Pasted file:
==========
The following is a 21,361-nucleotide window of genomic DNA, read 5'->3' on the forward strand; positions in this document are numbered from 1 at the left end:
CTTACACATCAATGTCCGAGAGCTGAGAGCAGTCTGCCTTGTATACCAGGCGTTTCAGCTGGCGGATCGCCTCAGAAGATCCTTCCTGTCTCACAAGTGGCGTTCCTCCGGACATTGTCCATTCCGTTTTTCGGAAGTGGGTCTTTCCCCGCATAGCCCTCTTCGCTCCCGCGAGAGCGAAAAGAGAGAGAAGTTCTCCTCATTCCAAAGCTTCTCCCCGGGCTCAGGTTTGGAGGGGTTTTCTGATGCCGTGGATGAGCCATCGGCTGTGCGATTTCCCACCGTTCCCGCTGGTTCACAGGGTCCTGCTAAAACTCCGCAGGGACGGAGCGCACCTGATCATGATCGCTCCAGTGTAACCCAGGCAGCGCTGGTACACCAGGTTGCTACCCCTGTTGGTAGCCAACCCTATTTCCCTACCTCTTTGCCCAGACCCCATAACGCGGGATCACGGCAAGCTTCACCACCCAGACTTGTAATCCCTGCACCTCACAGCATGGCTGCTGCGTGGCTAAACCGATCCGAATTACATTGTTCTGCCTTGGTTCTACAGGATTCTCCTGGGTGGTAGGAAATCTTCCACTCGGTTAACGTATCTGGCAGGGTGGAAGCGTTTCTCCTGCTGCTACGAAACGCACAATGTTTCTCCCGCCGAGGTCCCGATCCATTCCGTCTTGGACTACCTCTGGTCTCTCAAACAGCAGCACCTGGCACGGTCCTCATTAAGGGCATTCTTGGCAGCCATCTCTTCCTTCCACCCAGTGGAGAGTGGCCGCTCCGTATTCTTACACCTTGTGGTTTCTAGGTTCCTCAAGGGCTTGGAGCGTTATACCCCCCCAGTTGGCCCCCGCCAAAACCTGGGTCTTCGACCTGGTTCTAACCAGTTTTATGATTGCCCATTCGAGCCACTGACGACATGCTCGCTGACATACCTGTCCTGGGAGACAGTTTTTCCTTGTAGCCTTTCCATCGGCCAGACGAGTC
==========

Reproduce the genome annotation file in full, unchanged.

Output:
The following is a 21,361-nucleotide window of genomic DNA, read 5'->3' on the forward strand; positions in this document are numbered from 1 at the left end:
CTTACACATCAATGTCCGAGAGCTGAGAGCAGTCTGCCTTGTATACCAGGCGTTTCAGCTGGCGGATCGCCTCAGAAGATCCTTCCTGTCTCACAAGTGGCGTTCCTCCGGACATTGTCCATTCCGTTTTTCGGAAGTGGGTCTTTCCCCGCATAGCCCTCTTCGCTCCCGCGAGAGCGAAAAGAGAGAGAAGTTCTCCTCATTCCAAAGCTTCTCCCCGGGCTCAGGTTTGGAGGGGTTTTCTGATGCCGTGGATGAGCCATCGGCTGTGCGATTTCCCACCGTTCCCGCTGGTTCACAGGGTCCTGCTAAAACTCCGCAGGGACGGAGCGCACCTGATCATGATCGCTCCAGTGTAACCCAGGCAGCGCTGGTACACCAGGTTGCTACCCCTGTTGGTAGCCAACCCTATTTCCCTACCTCTTTGCCCAGACCCCATAACGCGGGATCACGGCAAGCTTCACCACCCAGACTTGTAATCCCTGCACCTCACAGCATGGCTGCTGCGTGGCTAAACCGATCCGAATTACATTGTTCTGCCTTGGTTCTACAGGATTCTCCTGGGTGGTAGGAAATCTTCCACTCGGTTAACGTATCTGGCAGGGTGGAAGCGTTTCTCCTGCTGCTACGAAACGCACAATGTTTCTCCCGCCGAGGTCCCGATCCATTCCGTCTTGGACTACCTCTGGTCTCTCAAACAGCAGCACCTGGCACGGTCCTCATTAAGGGCATTCTTGGCAGCCATCTCTTCCTTCCACCCAGTGGAGAGTGGCCGCTCCGTATTCTTACACCTTGTGGTTTCTAGGTTCCTCAAGGGCTTGGAGCGTTATACCCCCCCAGTTGGCCCCCGCCAAAACCTGGGTCTTCGACCTGGTTCTAACCAGTTTTATGATTGCCCATTCGAGCCACTGACGACATGCTCGCTGACATACCTGTCCTGGGAGACAGTTTTTCCTTGTAGCCTTTCCATCGGCCAGACGAGTC